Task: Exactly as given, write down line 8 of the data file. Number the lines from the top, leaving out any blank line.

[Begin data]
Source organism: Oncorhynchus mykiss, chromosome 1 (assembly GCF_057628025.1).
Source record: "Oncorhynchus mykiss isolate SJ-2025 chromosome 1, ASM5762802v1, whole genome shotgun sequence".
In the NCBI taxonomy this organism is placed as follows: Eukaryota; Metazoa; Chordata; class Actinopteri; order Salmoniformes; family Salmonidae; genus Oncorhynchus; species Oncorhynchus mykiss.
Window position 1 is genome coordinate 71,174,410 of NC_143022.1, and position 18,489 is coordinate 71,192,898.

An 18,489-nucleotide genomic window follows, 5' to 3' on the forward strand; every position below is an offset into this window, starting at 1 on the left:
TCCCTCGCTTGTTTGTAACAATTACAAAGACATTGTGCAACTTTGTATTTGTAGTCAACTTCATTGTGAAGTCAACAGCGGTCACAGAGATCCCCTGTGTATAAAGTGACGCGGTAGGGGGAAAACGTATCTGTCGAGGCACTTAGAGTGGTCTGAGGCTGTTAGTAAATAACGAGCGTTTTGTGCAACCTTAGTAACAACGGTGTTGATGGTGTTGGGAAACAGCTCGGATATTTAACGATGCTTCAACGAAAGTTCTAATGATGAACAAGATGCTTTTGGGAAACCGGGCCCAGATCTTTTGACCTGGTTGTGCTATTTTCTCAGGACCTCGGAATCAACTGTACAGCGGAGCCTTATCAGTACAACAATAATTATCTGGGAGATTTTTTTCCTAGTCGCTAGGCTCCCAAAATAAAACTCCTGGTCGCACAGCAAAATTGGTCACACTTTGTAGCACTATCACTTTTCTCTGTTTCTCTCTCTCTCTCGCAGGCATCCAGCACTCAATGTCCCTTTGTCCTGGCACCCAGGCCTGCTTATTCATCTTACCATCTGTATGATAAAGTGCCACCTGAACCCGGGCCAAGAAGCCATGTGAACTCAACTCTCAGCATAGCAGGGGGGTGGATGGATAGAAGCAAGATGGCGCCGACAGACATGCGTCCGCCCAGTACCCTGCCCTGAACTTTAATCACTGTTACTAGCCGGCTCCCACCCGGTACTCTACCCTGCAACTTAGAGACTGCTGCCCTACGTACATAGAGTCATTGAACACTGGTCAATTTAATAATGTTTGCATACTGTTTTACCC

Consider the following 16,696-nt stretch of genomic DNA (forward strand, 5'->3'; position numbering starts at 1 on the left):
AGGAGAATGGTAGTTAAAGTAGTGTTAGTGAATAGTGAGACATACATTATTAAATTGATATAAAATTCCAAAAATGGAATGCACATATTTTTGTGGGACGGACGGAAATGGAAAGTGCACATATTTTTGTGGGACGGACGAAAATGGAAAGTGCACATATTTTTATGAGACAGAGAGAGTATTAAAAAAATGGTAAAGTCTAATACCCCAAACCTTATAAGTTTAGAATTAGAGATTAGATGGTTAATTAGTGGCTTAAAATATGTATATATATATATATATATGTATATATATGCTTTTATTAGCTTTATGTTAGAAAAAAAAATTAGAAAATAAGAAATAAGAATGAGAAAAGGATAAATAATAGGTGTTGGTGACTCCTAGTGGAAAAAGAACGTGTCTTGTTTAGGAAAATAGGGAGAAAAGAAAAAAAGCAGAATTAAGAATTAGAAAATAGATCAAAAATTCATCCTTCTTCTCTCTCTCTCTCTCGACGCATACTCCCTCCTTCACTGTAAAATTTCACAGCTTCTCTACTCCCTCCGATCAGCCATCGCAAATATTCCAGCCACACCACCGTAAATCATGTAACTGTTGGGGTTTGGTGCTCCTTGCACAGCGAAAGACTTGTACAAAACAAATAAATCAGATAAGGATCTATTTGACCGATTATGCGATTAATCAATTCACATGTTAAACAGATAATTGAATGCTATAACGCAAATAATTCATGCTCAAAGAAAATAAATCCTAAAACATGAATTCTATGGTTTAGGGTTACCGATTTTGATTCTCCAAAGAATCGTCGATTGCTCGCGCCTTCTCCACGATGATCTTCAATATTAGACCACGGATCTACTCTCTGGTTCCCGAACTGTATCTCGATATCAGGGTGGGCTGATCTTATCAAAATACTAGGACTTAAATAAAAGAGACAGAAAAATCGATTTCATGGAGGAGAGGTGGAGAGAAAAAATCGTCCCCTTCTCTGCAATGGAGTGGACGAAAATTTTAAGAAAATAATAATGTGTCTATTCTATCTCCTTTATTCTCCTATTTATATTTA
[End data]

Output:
AGGAGAATGGTAGTTAAAGTAGTGTTAGTGAATAGTGAGACATACATTATTAAATTGATATAAAATTCCAAAAATGGAATGCACATATTTTTGTGGGACGGACGGAAATGGAAAGTGCACATATTTTTGTGGGACGGACGAAAATGGAAAGTGCACATATTTTTATGAGACAGAGAGAGTATTAAAAAAATGGTAAAGTCTAATACCCCAAACCTTATAAGTTTAGAATTAGAGATTAGATGGTTAATTAGTGGCTTAAAATATGTATATATATATATATATATGTATATATATGCTTTTATTAGCTTTATGTTAGAAAAAAAAATTAGAAAATAAGAAATAAGAATGAGAAAAGGATAAATAATAGGTGTTGGTGACTCCTAGTGGAAAAAGAACGTGTCTTGTTTAGGAAAATAGGGAGAAAAGAAAAAAAGCAGAATTAAGAATTAGAAAATAGATCAAAAATTCATCCTTCTTCTCTCTCTCTCTCTCGACGCATACTCCCTCCTTCACTGTAAAATTTCACAGCTTCTCTACTCCCTCCGATCAGCCATCGCAAATATTCCAGCCACACCACCGTAAATCATGTAACTGTTGGGGTTTGGTGCTCCTTGCACAGCGAAAGACTTGTACAAAACAAATAAATCAGATAAGGATCTATTTGACCGATTATGCGATTAATCAATTCACATGTTAAACAGATAATTGAATGCTATAACGCAAATAATTCATGCTCAAAGAAAATAAATCCTAAAACATGAATTCTATGGTTTAGGGTTACCGATTTTGATTCTCCAAAGAATCGTCGATTGCTCGCGCCTTCTCCACGATGATCTTCAATATTAGACCACGGATCTACTCTCTGGTTCCCGAACTGTATCTCGATATCAGGGTGGGCTGATCTTATCAAAATACTAGGACTTAAATAAAAGAGACAGAAAAATCGATTTCATGGAGGAGAGGTGGAGAGAAAAAATCGTCCCCTTCTCTGCAATGGAGTGGACGAAAATTTTAAGAAAATAATAATGTGTCTATTCTATCTCCTTTATTCTCCTATTTATATTTA